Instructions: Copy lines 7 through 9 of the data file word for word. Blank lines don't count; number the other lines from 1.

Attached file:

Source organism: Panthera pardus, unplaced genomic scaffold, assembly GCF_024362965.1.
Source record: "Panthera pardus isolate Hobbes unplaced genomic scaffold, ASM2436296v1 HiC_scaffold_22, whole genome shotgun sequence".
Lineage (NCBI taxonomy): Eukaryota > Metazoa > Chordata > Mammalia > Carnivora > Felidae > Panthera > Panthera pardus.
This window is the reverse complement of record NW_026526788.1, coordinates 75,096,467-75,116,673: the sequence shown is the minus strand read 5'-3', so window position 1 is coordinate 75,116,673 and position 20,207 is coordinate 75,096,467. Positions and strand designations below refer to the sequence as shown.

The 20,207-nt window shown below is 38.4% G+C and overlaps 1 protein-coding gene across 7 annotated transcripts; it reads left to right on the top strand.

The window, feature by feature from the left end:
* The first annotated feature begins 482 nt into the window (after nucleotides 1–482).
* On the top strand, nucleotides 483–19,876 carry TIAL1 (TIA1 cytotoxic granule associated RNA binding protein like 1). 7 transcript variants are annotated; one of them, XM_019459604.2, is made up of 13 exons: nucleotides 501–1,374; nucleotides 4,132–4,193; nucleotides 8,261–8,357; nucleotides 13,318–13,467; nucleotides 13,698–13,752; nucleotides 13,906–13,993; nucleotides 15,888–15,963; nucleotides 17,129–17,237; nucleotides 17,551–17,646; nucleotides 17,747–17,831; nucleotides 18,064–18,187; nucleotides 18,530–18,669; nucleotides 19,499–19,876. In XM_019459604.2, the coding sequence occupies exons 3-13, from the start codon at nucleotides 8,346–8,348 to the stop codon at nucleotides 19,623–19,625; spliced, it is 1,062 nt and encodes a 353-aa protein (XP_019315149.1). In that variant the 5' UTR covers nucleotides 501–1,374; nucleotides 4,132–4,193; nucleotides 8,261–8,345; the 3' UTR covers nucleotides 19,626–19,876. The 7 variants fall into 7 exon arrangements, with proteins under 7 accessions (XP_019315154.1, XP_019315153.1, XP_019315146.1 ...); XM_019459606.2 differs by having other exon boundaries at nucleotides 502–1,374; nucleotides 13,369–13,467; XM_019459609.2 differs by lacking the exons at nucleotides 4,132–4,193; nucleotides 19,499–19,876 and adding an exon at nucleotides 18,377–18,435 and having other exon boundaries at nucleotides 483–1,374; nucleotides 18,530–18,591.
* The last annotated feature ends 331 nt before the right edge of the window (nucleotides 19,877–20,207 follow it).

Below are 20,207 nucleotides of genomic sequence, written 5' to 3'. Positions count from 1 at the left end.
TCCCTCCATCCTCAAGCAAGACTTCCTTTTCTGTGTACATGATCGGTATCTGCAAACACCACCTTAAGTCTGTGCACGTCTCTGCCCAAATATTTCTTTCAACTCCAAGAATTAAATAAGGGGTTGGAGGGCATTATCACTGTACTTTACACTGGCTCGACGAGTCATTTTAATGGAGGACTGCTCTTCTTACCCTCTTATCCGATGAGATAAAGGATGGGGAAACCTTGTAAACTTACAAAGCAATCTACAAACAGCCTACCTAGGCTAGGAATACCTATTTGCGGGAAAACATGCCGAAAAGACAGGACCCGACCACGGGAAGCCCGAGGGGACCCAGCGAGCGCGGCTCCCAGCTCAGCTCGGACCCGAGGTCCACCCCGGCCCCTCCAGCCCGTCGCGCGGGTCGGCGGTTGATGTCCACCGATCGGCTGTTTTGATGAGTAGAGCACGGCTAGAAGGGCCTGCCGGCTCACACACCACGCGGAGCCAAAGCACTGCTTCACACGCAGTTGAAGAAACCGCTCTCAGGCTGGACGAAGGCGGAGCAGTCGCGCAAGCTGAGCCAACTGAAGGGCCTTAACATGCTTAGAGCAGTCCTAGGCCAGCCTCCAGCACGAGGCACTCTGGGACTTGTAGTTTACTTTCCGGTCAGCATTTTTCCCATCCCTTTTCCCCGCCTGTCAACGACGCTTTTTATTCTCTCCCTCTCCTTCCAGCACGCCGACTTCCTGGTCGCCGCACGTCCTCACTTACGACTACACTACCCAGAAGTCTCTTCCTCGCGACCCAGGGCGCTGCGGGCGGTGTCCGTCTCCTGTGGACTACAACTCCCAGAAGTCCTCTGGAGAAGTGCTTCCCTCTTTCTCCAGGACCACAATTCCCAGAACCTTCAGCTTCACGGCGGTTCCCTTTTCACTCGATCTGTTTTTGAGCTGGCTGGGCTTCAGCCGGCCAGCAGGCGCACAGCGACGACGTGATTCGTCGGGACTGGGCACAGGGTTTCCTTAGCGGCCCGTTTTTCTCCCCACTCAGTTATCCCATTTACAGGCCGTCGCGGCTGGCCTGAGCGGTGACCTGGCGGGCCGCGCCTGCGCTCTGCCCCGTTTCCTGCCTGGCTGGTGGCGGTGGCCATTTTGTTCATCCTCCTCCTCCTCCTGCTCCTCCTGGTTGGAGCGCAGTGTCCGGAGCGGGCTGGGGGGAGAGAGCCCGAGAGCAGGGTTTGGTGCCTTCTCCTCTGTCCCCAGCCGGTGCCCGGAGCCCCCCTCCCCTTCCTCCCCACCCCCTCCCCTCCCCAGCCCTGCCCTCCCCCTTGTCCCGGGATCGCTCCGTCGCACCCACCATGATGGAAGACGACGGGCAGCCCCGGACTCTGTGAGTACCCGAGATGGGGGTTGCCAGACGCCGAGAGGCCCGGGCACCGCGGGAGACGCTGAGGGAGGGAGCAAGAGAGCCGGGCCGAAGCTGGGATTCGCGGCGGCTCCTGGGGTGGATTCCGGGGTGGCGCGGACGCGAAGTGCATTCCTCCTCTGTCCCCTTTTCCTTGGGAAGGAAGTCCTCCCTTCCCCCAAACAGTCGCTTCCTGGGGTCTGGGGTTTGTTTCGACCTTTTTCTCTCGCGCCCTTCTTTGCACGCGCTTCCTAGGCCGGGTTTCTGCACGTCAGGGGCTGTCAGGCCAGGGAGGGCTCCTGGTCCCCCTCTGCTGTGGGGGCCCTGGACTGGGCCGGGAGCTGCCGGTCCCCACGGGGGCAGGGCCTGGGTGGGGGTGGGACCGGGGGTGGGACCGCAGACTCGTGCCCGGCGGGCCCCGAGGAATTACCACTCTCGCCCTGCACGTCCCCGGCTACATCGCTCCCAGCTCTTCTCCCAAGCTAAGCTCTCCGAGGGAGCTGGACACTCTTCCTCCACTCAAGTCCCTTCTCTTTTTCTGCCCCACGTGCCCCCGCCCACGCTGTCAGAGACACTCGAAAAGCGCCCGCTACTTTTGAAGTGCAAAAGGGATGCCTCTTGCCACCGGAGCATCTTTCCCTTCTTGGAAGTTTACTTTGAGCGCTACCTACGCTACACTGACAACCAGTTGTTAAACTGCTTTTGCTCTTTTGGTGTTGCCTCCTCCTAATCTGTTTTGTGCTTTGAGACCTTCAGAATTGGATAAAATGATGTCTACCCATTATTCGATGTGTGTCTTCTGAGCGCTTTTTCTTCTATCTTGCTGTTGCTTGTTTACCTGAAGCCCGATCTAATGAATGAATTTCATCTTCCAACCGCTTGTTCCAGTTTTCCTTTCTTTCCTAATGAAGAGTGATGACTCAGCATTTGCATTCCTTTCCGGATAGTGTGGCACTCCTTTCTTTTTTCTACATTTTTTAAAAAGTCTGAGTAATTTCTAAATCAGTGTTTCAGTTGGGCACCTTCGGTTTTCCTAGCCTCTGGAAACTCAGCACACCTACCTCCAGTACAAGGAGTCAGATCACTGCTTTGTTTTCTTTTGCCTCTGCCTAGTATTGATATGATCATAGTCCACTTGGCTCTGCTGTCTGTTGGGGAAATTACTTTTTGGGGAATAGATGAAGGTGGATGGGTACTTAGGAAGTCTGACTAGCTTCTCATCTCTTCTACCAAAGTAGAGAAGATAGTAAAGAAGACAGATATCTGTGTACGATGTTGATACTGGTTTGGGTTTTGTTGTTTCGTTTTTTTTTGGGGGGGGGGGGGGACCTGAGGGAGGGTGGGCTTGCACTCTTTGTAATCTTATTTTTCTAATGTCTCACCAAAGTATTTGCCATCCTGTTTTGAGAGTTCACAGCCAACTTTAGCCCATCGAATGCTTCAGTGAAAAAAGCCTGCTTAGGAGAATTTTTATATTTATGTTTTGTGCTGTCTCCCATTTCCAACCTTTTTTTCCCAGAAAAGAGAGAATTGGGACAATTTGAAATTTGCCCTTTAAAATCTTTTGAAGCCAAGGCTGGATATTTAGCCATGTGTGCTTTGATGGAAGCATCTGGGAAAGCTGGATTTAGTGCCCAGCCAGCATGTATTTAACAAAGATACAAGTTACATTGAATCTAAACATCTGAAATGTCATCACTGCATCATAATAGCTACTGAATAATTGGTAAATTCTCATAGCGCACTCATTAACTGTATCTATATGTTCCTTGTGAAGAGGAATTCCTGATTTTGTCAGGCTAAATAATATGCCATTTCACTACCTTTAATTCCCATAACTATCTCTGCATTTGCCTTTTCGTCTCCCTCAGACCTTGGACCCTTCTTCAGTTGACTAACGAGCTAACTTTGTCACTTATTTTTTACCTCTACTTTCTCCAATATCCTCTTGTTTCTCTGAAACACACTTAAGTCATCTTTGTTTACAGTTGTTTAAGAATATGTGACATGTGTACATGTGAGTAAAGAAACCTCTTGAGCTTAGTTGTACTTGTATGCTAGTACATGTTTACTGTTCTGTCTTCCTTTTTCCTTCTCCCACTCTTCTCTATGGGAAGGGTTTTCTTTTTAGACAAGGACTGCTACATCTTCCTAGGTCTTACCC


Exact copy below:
* The first annotated feature begins 482 nt into the window (after nucleotides 1–482).
* On the top strand, nucleotides 483–19,876 carry TIAL1 (TIA1 cytotoxic granule associated RNA binding protein like 1). 7 transcript variants are annotated; one of them, XM_019459604.2, is made up of 13 exons: nucleotides 501–1,374; nucleotides 4,132–4,193; nucleotides 8,261–8,357; nucleotides 13,318–13,467; nucleotides 13,698–13,752; nucleotides 13,906–13,993; nucleotides 15,888–15,963; nucleotides 17,129–17,237; nucleotides 17,551–17,646; nucleotides 17,747–17,831; nucleotides 18,064–18,187; nucleotides 18,530–18,669; nucleotides 19,499–19,876. In XM_019459604.2, the coding sequence occupies exons 3-13, from the start codon at nucleotides 8,346–8,348 to the stop codon at nucleotides 19,623–19,625; spliced, it is 1,062 nt and encodes a 353-aa protein (XP_019315149.1). In that variant the 5' UTR covers nucleotides 501–1,374; nucleotides 4,132–4,193; nucleotides 8,261–8,345; the 3' UTR covers nucleotides 19,626–19,876. The 7 variants fall into 7 exon arrangements, with proteins under 7 accessions (XP_019315154.1, XP_019315153.1, XP_019315146.1 ...); XM_019459606.2 differs by having other exon boundaries at nucleotides 502–1,374; nucleotides 13,369–13,467; XM_019459609.2 differs by lacking the exons at nucleotides 4,132–4,193; nucleotides 19,499–19,876 and adding an exon at nucleotides 18,377–18,435 and having other exon boundaries at nucleotides 483–1,374; nucleotides 18,530–18,591.
* The last annotated feature ends 331 nt before the right edge of the window (nucleotides 19,877–20,207 follow it).